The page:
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ARCE-PA Presents:

The Fly: A Powerful Icon in Ancient Egypt 

Saturday, October 10, 2015 
3:30 PM
Penn Museum, Room 328

Dr. Regine Schulz 
Director, Roemer and Pelizaeus Museum, Hildesheim, Germany and 
  Associate Professor of Egyptology, Munich University

Flies are not the most popular creatures in our modern world. They are annoying, carry diseases and generally are not well-liked. The ancient Egyptians must also have experienced these annoyances, but they took a different and astonishing approach to the problem. Representations of flies are common as amulets in ancient Egypt and the Sudan, and are well known beginning in the Prehistoric Period. Besides three-dimensional fly pendants, there are also fly icons and motifs, on the bottom of scarabs for example,  and even a unique fly-shaped vessel. 

In the New Kingdom small golden flies were used as part of jewelry and large ones, for a short period, as a kind of award for honorable persons. In addition, fly-pendants exist, which have a human, falcon, or lion head.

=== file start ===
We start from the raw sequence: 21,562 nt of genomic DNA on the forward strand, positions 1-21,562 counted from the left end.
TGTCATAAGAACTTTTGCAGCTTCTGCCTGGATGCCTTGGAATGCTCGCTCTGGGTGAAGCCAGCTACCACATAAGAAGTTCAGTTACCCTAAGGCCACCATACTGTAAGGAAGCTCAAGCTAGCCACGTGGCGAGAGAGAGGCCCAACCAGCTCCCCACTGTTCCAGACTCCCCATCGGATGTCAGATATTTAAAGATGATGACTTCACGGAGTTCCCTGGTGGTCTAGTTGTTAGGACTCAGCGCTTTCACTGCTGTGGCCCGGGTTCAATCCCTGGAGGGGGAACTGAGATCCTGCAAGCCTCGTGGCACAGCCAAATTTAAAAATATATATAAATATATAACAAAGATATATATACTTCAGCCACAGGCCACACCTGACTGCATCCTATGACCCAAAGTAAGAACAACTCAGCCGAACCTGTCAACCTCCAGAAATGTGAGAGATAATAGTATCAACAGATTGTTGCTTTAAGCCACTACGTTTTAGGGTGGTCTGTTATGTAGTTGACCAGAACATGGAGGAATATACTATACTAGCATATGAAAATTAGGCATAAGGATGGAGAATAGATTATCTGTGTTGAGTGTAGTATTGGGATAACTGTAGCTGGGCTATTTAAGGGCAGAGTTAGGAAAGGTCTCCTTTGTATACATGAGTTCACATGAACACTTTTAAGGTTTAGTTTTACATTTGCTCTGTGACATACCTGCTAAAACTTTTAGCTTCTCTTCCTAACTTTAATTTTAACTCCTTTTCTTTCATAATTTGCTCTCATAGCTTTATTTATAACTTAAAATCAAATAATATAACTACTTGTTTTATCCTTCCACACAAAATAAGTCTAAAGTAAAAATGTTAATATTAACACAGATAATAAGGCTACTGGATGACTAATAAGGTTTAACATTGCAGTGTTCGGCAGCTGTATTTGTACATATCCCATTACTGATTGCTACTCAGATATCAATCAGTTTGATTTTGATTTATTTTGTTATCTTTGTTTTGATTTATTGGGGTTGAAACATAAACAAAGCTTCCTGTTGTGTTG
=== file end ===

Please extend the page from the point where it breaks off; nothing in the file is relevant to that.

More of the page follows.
What is the reason for such representations and how could an unpleasant creature become so popular? Dr. Schulz will discuss this question and demonstrate the wide-ranging meanings of the fly icon.

Prof. Dr. Regine Schulz

Dr. Regine Schulz is the Director of the Roemer and Pelizaeus Museum in Hildesheim, Germany and Associate Professor of Egyptology at Munich University, where she has taught for over 30 years. In addition, she is involved in the excavations in Pi-ramesse  (Qantir) and, with Munich and Cairo University, in a research project in Tuna el-Gebel. 

Before she became Director in Hildesheim, she was curator of ancient art and chief-curator at the Walters Art Museum and an affiliate professor at Johns Hopkins University for ten years. She is a well-known Egyptologist and art historian and has published many books, articles and exhibition catalogues, on subjects including ancient Egyptian block statue (1992), scarabs (2007) and cosmogony (2014).

*Entrance fees for most lectures are $10 for the general public, $7 for Penn Museum members and UPenn Staff & Faculty, $5 for Students with ID, and FREE for ARCE-PA members and children under 12 (Unless otherwise stated)

*Please note: ARCE-PA does not sell tickets for the monthly lectures. All entry fees will be taken at the door of the lecture venue at the ARCE-PA table (unless otherwise stated). 

International Archaeology Day
October 17, 2015

Stop by Our Table at the Penn Museum's International Archaeology Day on October 17 from 11 AM - 4 PM.


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